Filtered building scene layer (building data provided by Christchurch City Council).

In addition to filtering by discipline and category, these new UI tools enable you to create custom filters based on SQL expressions. Here we’ve used this capability to filter the entire building by the building level and show just the content for a single floor.

Custom filter expression for a building scene layer (building data provided by Christchurch City Council).

Spatial filtering and mesh modification

The ability to spatially filter scene layers and modify meshes was already available in a previous release, but only when using the API, and only on the supported desktop platforms (macOS and Windows). With this release, this powerful capability can now be accessed through a new UI in the Unreal Engine editor as part of our ever-increasing support for no-code/low-code workflows. The UI tools enable you to interactively draw and modify polygon areas to be applied as spatial filters for 3D object scene layers and building scene layers, and applied as mesh modifications for integrated mesh scene layers and terrain datasets. This feature can now also be included in applications deployed on the mobile platforms Android and iOS.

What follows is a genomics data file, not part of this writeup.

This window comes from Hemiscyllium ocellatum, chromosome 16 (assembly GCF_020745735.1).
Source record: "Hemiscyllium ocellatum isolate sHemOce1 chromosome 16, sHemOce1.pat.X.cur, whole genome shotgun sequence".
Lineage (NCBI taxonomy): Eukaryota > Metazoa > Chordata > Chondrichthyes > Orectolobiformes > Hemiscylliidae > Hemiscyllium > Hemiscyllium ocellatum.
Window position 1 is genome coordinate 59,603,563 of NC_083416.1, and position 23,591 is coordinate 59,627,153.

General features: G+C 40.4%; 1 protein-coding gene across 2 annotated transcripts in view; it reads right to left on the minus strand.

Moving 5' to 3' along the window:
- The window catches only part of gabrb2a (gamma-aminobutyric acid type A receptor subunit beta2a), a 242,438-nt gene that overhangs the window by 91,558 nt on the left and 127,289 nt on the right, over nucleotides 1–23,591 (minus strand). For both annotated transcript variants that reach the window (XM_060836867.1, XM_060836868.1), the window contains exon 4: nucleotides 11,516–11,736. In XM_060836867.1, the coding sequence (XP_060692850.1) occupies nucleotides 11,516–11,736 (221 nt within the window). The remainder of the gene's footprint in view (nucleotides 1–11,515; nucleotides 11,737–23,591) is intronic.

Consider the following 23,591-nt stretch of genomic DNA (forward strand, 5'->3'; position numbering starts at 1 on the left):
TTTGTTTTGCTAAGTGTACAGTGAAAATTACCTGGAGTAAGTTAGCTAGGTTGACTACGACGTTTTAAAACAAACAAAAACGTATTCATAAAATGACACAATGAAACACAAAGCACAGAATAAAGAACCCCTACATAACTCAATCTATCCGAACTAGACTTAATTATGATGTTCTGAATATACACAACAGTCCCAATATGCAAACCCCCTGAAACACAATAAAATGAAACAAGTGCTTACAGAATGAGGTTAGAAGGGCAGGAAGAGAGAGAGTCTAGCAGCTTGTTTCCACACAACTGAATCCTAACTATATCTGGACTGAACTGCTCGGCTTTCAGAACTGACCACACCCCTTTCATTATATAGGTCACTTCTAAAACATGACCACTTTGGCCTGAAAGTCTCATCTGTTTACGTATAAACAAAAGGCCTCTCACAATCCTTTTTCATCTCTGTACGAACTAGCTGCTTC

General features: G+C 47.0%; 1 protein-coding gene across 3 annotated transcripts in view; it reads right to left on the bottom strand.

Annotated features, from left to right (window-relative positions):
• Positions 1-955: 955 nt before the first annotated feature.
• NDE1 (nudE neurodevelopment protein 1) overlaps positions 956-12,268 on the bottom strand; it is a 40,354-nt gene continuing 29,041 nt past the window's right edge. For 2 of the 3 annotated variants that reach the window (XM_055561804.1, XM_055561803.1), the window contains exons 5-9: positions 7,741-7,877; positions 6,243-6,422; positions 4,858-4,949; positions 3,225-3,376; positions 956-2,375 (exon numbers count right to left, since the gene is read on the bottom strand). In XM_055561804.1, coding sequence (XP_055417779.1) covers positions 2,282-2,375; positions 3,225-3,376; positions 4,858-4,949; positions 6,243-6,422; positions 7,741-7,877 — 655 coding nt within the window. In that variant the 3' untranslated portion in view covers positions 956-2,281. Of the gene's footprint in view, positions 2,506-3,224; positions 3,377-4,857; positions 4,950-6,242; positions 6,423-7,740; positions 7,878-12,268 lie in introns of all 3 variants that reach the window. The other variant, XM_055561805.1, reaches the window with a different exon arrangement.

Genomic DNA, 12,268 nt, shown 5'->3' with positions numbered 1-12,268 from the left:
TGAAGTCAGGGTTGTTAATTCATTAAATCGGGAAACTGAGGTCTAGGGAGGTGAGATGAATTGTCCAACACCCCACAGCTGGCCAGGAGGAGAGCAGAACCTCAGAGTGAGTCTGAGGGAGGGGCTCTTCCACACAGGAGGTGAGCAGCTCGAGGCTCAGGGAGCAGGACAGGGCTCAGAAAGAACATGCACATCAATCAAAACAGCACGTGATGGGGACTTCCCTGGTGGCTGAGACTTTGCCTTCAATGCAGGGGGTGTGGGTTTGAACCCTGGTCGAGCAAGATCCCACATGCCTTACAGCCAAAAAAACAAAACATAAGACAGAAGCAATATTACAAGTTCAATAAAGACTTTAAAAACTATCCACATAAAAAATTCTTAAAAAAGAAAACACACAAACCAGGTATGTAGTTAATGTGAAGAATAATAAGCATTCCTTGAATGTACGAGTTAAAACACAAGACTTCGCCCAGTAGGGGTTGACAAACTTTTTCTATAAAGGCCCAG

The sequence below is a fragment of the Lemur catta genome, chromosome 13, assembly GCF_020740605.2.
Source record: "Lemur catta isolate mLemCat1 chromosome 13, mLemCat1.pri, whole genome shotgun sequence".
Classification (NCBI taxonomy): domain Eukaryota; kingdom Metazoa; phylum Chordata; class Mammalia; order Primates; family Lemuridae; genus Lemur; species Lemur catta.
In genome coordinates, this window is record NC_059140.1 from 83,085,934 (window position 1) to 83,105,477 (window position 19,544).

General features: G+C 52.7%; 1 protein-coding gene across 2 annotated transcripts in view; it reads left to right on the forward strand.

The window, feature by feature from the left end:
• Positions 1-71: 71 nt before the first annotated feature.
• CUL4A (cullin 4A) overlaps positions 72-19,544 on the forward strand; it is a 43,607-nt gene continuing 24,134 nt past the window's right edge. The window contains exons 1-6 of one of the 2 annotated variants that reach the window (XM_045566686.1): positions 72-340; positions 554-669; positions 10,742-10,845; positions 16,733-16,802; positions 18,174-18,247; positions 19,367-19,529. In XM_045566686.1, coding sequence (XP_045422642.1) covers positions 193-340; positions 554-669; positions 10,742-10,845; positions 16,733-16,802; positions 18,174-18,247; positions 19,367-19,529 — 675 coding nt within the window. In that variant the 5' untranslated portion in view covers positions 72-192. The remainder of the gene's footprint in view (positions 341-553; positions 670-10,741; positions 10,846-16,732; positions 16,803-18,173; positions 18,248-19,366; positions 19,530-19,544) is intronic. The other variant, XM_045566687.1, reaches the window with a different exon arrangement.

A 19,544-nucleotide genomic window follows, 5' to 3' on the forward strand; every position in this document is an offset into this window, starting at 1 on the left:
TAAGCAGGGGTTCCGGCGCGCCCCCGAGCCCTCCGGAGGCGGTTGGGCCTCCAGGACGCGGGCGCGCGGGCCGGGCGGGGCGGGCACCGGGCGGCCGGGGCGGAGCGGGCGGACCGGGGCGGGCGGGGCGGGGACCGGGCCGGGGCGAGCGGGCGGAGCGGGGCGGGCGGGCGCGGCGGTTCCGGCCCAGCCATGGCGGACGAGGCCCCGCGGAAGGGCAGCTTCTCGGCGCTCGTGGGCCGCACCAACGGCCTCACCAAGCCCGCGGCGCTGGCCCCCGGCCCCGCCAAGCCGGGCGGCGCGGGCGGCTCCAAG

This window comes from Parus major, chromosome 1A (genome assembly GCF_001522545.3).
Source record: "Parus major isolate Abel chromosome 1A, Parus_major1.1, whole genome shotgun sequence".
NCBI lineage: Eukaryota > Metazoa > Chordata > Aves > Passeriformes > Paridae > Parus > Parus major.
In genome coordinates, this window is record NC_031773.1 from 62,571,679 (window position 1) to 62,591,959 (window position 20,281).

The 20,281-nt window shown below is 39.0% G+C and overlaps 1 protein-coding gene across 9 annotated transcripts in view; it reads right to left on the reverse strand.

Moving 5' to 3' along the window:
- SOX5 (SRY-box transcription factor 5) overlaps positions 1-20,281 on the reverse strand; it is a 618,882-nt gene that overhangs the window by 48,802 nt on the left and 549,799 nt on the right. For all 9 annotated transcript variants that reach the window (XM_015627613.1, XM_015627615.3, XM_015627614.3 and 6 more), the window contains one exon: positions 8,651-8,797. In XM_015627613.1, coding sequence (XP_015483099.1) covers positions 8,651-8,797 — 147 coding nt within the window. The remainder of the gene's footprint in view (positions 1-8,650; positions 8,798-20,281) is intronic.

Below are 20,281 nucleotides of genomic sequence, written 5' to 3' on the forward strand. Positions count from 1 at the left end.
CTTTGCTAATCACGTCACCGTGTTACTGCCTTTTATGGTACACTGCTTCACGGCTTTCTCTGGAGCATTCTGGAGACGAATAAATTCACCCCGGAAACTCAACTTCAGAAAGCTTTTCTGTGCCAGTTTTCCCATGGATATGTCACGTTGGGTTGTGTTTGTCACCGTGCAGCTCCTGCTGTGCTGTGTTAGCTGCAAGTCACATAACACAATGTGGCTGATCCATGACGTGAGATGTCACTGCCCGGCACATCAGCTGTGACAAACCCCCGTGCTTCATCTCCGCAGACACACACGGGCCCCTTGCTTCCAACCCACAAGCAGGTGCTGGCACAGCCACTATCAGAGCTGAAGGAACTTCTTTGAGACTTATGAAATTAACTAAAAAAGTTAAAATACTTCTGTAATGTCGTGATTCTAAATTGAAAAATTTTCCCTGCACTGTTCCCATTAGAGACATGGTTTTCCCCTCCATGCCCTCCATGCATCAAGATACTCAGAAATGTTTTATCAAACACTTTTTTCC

Another valuable addition for mesh modifications is the new ability to simply apply a constant elevation value to the polygon areas you have defined, avoiding the need to replace with another existing terrain dataset. A corresponding new modification type replace has been added, enabling you to apply a new constant value to the specified area and specify a new altitude.

Virtual tabletop

This release now provides greater support in Unreal Engine for building virtual tabletop experiences that enable users to visualize and interact with real-world geographic data in a scene placed on a surface within their virtual or physical environment. In most cases these immersive experiences are enabled through the use of extended reality (XR) headsets. These experiences are notably popular in the AEC, defense, and public safety sectors for collaborative planning scenarios where users can view, interact, and coordinate around a common, immersive digital operating picture and make informed decisions without the need to be in the same physical space.

The SDK includes a new tabletop sample that contains an ArcGIS Tabletop Controller component that works with the ArcGIS Map and ArcGIS Camera components to determine the geospatial content to render plus a center location in real-world coordinates and a radius in real-world units to determine where and how far to clip the map. The sample also includes a new ArcGIS Tabletop Player Controller component that supports user navigation with the virtual tabletop.